Review: St. Vincent reigns supreme and adds edge to second day of Boston Calling Music Festival

The second day of Boston Calling had the biggest headliners, and a solid late afternoon run on the Red and Green stages. The Pod Saves America podcast was a good idea until the line ended up going out the door and around the corner, but Manchester Orchestra on the Green stage was a good enough alternative.

They attracted a good crowd of people, and they delivered a solid set which set the mood for Royal Blood who played straight after on the Red stage. “Out of the Black” was the highlight of a set that wasn’t up to their usual standard, but I’ll let it go since, after landing heavily from a jump, lead singer Mike Kerr said he needed a tequila because he thought he’d broken his foot.

St. Vincent was next, and had a lot of side of stage support. I spotted comedian Cameron Esposito, and someone who looked suspiciously like David Byrne.

The band played a lot from the 2017 masterpiece MASSEDUCTION, and opened strong with “Sugarboys”.¬†Annie Clark¬†strutted around the stage as she played a red guitar and it was hard to know where to look – at her, the other members of the band, or the images of Clark with her face painted and in costume being projected on the screen.

“Los Ageless”, an ode to Los Angeles sounded just as scathing live as it does on the album, and this was an early standout. The production that went into “Pills” was too intricate for that big a space, and the mix was slightly off, which made it hard to hear properly. Clark’s dance moves were the best part of the song.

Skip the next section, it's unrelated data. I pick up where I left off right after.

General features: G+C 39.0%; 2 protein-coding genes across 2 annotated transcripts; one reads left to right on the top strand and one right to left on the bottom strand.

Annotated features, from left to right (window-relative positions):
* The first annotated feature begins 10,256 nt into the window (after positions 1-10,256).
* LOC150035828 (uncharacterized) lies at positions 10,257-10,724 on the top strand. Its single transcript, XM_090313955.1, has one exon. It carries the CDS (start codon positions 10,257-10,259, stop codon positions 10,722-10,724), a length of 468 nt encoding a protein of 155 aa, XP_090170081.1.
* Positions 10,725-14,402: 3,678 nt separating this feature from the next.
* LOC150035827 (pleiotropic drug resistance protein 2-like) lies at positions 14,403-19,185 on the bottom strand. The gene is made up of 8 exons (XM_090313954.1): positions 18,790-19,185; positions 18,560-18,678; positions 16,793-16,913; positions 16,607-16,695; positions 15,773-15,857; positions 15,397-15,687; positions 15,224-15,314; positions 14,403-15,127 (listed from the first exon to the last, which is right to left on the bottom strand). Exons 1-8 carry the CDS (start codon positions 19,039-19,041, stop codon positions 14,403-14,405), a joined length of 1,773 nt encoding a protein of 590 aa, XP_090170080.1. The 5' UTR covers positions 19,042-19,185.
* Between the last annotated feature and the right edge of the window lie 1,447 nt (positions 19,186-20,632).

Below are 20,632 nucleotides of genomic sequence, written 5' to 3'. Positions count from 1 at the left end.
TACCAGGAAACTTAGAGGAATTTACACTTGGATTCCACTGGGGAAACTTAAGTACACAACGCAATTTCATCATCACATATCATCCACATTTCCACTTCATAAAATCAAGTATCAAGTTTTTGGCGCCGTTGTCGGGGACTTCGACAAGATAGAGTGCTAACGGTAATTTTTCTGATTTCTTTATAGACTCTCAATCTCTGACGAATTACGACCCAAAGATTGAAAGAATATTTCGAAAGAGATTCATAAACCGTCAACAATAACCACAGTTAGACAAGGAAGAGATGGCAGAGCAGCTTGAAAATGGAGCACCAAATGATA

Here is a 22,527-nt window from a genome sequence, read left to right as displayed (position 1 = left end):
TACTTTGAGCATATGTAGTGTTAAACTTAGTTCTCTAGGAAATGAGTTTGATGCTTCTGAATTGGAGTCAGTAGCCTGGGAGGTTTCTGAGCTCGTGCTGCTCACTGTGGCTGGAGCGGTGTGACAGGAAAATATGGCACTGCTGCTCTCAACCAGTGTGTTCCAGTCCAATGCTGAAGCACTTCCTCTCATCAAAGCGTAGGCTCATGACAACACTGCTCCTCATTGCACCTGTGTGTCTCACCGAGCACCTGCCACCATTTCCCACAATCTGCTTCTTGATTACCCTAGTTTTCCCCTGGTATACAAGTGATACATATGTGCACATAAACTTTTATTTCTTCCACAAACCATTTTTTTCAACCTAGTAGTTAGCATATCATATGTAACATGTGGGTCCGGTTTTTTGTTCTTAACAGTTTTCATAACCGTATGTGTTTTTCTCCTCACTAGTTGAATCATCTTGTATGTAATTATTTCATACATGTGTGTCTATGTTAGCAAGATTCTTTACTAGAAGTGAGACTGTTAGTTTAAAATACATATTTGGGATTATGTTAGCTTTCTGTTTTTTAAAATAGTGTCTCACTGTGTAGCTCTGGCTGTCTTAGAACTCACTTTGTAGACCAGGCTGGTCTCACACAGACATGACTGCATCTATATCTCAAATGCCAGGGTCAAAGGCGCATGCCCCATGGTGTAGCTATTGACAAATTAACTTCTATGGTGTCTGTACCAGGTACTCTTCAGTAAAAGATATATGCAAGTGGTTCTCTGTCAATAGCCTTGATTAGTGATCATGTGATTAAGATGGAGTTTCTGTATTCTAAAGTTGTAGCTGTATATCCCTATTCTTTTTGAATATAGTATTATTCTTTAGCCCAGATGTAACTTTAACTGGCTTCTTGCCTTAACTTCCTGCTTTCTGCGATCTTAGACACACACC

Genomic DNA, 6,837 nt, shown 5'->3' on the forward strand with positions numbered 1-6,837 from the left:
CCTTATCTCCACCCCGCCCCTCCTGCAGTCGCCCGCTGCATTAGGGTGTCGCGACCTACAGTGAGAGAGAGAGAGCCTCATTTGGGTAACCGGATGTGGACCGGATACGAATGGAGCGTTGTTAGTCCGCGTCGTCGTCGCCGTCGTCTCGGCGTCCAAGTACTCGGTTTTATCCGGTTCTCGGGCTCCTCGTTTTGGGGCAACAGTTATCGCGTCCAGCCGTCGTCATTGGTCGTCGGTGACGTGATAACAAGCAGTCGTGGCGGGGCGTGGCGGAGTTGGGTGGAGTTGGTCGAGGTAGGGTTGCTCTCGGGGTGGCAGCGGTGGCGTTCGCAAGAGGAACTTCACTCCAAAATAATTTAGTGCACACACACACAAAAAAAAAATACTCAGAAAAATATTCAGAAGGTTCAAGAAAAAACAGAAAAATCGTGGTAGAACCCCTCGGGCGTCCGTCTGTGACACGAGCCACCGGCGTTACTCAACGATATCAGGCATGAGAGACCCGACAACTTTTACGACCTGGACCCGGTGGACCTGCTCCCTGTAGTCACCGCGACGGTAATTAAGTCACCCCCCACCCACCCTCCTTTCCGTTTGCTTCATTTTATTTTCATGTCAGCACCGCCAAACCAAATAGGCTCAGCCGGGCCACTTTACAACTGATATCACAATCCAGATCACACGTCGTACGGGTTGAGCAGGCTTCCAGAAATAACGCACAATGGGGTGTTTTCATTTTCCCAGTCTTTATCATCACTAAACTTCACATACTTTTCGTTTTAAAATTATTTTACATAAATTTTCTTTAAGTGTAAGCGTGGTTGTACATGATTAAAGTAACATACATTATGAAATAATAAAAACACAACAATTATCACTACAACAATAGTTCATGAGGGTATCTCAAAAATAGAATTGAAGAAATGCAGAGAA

(Photo: Brian Easakoff for Boston Calling)

Clark appealed to the Boston locals by replacing references to New York with Boston in her intro, but went back to the (better) original version when she started to play “New York”. “Savior” and “Masseduction” were played in quick succession, and the band rounded out the set with some older tracks including “Digital Witness”, and a more electronic, sped up version of “Slow Disco”.

St. Vincent – placed right in the middle of a run of male rock bands – added an edge to the day and showed that Clark is currently one of the best performers around.

Queens of the Stone Age swaggered on stage and got right into Songs for the Deaf‘s opener “…Millionaire”, and jumped straight into “No One Knows”. The sound was not loud enough to really bring the crowd in, but improved after “Feet Don’t Fail Me Now” and “The Way You Used to Do”.

It all clicked during “Smooth Sailing”, which got everyone dancing and singing “I blow my load over the status quo,” and the momentum carried into surprise addition “In My Head”,. The band tend to stay away from Lullabies to Paralyze, with the exception of “Little Sister”, so this was a nice change.

(Photo: Mike Diskin for Boston Calling)